This invention may be embodied in other forms without departing from the spirit or essential attributes thereof. Accordingly, reference should be made to the following claims, rather than to the foregoing specification, as indicating the scope of the invention.

Patent Citations
Cited PatentFiling datePublication dateApplicantTitle
US5274363Feb 1, 1991Dec 28, 1993IbmInteractive display system
US5509114 *Dec 30, 1993Apr 16, 1996Xerox CorporationMethod and apparatus for correcting and/or aborting command gestures in a gesture based input system
US6130663Jul 31, 1997Oct 10, 2000Null; Nathan D.Touchless input method and apparatus
US6313825Dec 28, 1998Nov 6, 2001Gateway, Inc.Virtual input device
US6937227Jul 14, 2003Aug 30, 2005Iowa State University Research Foundation, Inc.Hand-held pointing device
US7078911Feb 5, 2004Jul 18, 2006Cehelnik Thomas GPatent application for a computer motional command interface
US7081884Apr 25, 2003Jul 25, 2006Microsoft CorporationComputer input device with angular displacement detection capabilities
US7092109Jan 8, 2004Aug 15, 2006Canon Kabushiki KaishaPosition/orientation measurement method, and position/orientation measurement apparatus
US7130754Jul 16, 2004Oct 31, 2006Canon Kabushiki KaishaSensor calibration apparatus, sensor calibration method, program, storage medium, information processing method, and information processing apparatus
US20050179646 *Feb 12, 2004Aug 18, 2005Jao-Ching LinMethod and controller for identifying double tap gestures
US20060238490 *May 12, 2004Oct 26, 2006Qinetiq LimitedNon contact human-computer interface
JP2004303000A * Title not available
Referenced by
Citing PatentFiling datePublication dateApplicantTitle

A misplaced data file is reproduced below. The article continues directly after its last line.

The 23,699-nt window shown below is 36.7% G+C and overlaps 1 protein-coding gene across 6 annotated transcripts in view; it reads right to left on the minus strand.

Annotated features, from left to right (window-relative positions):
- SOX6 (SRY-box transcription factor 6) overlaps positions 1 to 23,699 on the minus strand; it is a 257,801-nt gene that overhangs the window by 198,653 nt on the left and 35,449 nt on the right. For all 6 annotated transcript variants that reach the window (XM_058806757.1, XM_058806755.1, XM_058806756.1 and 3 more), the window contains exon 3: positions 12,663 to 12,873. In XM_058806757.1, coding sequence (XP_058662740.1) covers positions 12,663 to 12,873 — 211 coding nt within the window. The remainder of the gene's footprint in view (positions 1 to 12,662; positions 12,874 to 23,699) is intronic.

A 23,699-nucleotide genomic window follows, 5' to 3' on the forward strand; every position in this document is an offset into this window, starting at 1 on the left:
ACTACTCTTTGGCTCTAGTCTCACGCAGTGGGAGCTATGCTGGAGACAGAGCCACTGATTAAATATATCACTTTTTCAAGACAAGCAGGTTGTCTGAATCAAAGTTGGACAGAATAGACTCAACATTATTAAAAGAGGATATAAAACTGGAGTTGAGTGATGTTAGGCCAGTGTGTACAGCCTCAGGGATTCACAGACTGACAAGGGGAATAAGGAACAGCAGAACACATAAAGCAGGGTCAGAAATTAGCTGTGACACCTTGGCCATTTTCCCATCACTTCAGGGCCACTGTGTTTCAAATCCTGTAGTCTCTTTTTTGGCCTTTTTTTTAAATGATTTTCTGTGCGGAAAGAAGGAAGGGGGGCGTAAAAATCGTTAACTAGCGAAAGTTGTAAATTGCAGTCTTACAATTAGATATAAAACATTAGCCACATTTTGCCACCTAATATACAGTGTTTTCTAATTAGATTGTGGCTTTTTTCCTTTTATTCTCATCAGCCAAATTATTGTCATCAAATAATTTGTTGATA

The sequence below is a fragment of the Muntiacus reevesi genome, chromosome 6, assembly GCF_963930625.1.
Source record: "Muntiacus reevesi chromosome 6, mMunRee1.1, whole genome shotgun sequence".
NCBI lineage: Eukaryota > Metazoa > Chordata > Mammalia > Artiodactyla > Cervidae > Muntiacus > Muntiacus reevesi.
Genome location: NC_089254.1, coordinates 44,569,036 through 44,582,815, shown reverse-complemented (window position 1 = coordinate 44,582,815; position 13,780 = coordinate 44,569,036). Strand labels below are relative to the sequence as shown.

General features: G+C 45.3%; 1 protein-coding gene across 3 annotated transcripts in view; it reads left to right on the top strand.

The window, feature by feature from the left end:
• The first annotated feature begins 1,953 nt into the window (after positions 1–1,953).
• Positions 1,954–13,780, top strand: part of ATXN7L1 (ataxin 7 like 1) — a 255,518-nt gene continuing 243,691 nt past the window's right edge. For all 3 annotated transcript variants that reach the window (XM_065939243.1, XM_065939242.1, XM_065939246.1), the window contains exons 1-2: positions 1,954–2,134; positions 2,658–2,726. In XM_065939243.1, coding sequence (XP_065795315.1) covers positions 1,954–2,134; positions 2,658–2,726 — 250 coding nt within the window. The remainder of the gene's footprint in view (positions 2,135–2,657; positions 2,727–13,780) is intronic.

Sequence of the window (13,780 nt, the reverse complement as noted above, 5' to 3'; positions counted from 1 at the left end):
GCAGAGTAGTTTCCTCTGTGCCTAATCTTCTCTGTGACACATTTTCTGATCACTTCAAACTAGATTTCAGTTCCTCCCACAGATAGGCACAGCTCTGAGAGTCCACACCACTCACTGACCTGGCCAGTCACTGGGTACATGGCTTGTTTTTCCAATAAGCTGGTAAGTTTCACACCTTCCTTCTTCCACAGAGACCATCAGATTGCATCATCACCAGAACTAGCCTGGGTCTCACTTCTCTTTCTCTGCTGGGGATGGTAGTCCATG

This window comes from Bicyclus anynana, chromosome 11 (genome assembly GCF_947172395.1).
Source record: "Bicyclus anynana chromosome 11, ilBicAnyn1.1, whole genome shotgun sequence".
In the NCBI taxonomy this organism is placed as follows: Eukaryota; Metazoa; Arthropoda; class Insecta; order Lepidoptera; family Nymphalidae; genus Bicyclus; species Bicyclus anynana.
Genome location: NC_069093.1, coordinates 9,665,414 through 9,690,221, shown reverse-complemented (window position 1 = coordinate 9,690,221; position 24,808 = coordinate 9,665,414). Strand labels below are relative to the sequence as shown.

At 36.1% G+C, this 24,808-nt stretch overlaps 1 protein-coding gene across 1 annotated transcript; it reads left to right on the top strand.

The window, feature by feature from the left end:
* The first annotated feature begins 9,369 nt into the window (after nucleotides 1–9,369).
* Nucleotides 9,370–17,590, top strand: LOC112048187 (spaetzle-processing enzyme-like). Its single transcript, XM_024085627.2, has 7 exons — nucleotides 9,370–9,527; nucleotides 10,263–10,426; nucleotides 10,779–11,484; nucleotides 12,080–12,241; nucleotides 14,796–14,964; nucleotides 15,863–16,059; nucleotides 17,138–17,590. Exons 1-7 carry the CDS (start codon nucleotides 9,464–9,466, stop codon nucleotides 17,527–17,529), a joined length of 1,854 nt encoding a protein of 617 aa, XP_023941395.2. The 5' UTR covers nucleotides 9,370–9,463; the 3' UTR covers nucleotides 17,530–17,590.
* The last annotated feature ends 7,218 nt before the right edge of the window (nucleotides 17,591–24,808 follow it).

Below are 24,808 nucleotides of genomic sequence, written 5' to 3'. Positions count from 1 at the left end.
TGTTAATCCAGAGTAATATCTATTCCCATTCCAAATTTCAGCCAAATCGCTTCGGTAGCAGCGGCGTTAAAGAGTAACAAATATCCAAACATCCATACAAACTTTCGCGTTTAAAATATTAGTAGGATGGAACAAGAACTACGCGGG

US8354997Oct 30, 2007Jan 15, 2013NavisenseTouchless user interface for a mobile device
US8743345 *Aug 17, 2011Jun 3, 2014Apple Inc.Three-dimensional imaging and display system
US8780332 *Aug 17, 2011Jul 15, 2014Apple Inc.Three-dimensional imaging and display system
US20100281434 *Apr 29, 2009Nov 4, 2010Microsoft CorporationCursor Adjustment in Ambient Light
US20110298704 *Aug 17, 2011Dec 8, 2011Apple Inc.Three-dimensional imaging and display system
US20110298798 *Aug 17, 2011Dec 8, 2011Apple Inc.Three-dimensional imaging and display system
Classifications
U.S. Classification345/156
International ClassificationG09G5/00
Cooperative ClassificationG06F3/017, G06F3/043
European ClassificationG06F3/01G, G06F3/043
Legal Events
DateCodeEventDescription
Jun 2, 2014FPAYFee payment
Year of fee payment: 4
Jun 18, 2012ASAssignment
Owner name: NAVISENSE, LLC, FLORIDA
Effective date: 20120617
Free format text: ASSIGNMENT OF ASSIGNORS INTEREST;ASSIGNORS:MCINTOSH, JASON;BOILLOT, MARC;REEL/FRAME:028390/0465
Mar 7, 2007ASAssignment
Free format text: ASSIGNMENT OF ASSIGNORS INTEREST;ASSIGNOR:BOILLOT, MARC;REEL/FRAME:018977/0676
Owner name: NAVISENSE, LLC, FLORIDA
Effective date: 20070307